A recent conversation among friends centered on a security breach at a security vendor that, ironically, just happens to also produce a commercial WAF. Public details stated the breach was through a website that ultimately led to the exposure of customer data. As if on cue, one friend mentioned that WAFs are never a permanent solution, which prompted another friend to ask, "What is?" My response? Three words: Fix the vulnerabilities.

Of course, that wasn't what he was looking for. He wanted a more detailed answer, so I unleashed one, and what I wanted to convey through my answer was that my "fix the vulns" wasn't a quick, generic security consultant answer. Instead, it was based on years of front-line experience securing a large environment and fighting the proliferation of poorly coded Web apps.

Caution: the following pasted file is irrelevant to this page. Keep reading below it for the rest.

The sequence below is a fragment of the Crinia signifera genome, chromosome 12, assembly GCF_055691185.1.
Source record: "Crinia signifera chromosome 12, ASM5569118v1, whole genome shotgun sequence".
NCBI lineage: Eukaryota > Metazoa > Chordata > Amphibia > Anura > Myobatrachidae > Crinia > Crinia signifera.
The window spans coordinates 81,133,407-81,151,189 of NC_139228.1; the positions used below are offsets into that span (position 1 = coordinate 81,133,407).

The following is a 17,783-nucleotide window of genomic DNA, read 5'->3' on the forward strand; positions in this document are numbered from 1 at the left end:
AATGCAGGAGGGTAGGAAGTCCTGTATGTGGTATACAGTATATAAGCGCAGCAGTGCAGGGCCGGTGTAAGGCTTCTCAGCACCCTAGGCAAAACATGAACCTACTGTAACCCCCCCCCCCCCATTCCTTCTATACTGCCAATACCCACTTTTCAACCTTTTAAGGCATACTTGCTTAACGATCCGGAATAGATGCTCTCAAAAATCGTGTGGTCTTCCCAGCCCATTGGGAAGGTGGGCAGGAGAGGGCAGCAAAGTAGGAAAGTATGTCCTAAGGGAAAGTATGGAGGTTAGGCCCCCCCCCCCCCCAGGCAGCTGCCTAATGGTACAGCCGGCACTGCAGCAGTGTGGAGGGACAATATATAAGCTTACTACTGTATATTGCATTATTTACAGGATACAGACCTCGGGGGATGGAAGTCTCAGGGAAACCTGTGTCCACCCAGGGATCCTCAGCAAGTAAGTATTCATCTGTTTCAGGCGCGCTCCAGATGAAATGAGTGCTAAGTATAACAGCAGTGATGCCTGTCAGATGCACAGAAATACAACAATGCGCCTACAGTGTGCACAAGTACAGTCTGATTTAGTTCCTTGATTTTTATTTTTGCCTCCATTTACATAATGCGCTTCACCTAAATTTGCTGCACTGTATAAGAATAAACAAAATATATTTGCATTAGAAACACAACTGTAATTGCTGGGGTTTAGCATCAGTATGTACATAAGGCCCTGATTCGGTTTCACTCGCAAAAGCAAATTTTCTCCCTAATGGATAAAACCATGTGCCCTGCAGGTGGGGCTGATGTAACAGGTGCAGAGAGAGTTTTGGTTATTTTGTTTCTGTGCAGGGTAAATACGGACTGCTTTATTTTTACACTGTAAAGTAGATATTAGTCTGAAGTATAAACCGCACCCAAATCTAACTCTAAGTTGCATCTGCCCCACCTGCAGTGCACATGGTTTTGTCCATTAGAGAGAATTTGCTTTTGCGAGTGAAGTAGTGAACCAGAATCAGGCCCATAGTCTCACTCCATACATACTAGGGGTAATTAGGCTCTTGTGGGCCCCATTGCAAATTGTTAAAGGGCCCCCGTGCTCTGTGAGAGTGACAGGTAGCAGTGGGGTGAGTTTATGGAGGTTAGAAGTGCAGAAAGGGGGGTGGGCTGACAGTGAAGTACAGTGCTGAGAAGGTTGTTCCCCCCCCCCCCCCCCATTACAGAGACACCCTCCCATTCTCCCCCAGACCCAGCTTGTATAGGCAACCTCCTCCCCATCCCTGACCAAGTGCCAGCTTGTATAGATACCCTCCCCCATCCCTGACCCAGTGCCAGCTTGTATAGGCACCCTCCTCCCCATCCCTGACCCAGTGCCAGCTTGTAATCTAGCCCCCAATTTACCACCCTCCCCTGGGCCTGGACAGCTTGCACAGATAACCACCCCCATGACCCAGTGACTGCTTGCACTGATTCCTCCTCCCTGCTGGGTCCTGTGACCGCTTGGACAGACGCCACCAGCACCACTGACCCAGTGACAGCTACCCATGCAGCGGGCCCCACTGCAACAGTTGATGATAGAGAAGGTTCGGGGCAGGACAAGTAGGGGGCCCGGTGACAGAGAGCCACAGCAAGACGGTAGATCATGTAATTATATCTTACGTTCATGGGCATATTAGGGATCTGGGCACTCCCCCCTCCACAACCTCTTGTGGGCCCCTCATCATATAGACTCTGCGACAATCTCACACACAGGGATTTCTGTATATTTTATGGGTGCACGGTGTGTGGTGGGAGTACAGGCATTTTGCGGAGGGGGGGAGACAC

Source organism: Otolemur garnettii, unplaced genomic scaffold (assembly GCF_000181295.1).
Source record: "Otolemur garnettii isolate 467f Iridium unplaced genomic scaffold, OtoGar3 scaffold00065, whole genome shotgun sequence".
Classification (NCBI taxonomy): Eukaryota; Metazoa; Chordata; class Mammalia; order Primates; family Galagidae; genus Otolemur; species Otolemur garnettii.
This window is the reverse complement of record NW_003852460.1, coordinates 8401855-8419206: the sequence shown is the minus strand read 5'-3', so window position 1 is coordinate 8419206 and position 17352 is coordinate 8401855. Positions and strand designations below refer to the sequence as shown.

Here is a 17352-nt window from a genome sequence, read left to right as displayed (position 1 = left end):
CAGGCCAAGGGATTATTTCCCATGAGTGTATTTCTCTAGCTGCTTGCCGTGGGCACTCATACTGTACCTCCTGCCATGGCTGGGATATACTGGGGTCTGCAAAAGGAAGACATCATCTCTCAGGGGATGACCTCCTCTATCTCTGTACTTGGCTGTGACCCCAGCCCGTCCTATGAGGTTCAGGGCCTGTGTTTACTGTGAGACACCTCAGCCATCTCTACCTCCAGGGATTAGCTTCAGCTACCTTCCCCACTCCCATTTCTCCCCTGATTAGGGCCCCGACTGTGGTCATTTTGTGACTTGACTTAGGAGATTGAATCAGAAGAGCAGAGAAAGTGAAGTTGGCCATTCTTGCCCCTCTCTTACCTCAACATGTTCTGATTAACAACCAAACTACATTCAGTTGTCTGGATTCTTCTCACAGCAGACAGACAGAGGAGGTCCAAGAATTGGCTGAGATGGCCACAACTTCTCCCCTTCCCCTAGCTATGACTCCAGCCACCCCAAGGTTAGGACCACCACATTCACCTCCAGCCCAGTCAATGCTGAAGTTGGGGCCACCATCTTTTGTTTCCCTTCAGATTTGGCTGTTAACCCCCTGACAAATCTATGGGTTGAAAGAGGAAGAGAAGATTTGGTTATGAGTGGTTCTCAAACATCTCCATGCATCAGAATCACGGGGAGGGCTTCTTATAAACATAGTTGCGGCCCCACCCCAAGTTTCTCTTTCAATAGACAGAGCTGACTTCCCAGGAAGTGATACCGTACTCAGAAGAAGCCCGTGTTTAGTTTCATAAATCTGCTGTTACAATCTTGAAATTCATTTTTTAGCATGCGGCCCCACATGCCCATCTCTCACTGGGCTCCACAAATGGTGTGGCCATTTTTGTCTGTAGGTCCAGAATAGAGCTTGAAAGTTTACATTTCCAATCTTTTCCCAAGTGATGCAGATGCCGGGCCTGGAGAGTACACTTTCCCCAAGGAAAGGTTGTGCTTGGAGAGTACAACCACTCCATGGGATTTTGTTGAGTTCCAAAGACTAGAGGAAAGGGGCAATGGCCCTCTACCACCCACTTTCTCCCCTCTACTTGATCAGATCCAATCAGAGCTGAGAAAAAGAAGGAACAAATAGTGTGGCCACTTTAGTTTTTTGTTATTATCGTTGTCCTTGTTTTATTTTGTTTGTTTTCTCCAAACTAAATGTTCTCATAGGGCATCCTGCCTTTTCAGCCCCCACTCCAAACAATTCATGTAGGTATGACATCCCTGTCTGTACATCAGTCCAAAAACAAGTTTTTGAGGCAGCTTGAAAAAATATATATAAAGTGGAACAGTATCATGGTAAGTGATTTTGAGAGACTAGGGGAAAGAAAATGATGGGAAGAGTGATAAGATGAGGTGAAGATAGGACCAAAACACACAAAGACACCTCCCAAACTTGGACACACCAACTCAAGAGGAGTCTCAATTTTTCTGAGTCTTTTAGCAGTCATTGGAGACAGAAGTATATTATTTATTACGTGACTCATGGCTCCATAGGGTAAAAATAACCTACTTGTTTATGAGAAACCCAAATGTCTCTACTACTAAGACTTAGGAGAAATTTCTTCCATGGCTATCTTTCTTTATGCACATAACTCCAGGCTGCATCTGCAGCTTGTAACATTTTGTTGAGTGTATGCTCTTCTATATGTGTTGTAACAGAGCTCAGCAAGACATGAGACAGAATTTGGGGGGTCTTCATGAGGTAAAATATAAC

The tiresome phrase "there is no silver bullet for security" has become old and boring, but it still holds true to this discussion. (Yes, I know. I used it above.) As much as the marketing folks will try and convince you that their WAFs will protect your vulnerability-riddled Web app, there's no way that a WAF can understand all of your app's logic. Because, when they say that it protects against all common vulnerabilities, do they mean logic flaws, too? I doubt it.

Personally, I'm pretty sure logic flaws fall within the common category. The problem is they are often missed because automated scanners cannot detect them easily like the more well-known vulnerabilities, such as cross-site scripting and SQL injection. Similarly, a WAF will miss them because it's not possible to write a regular expression to catch a logic flaw.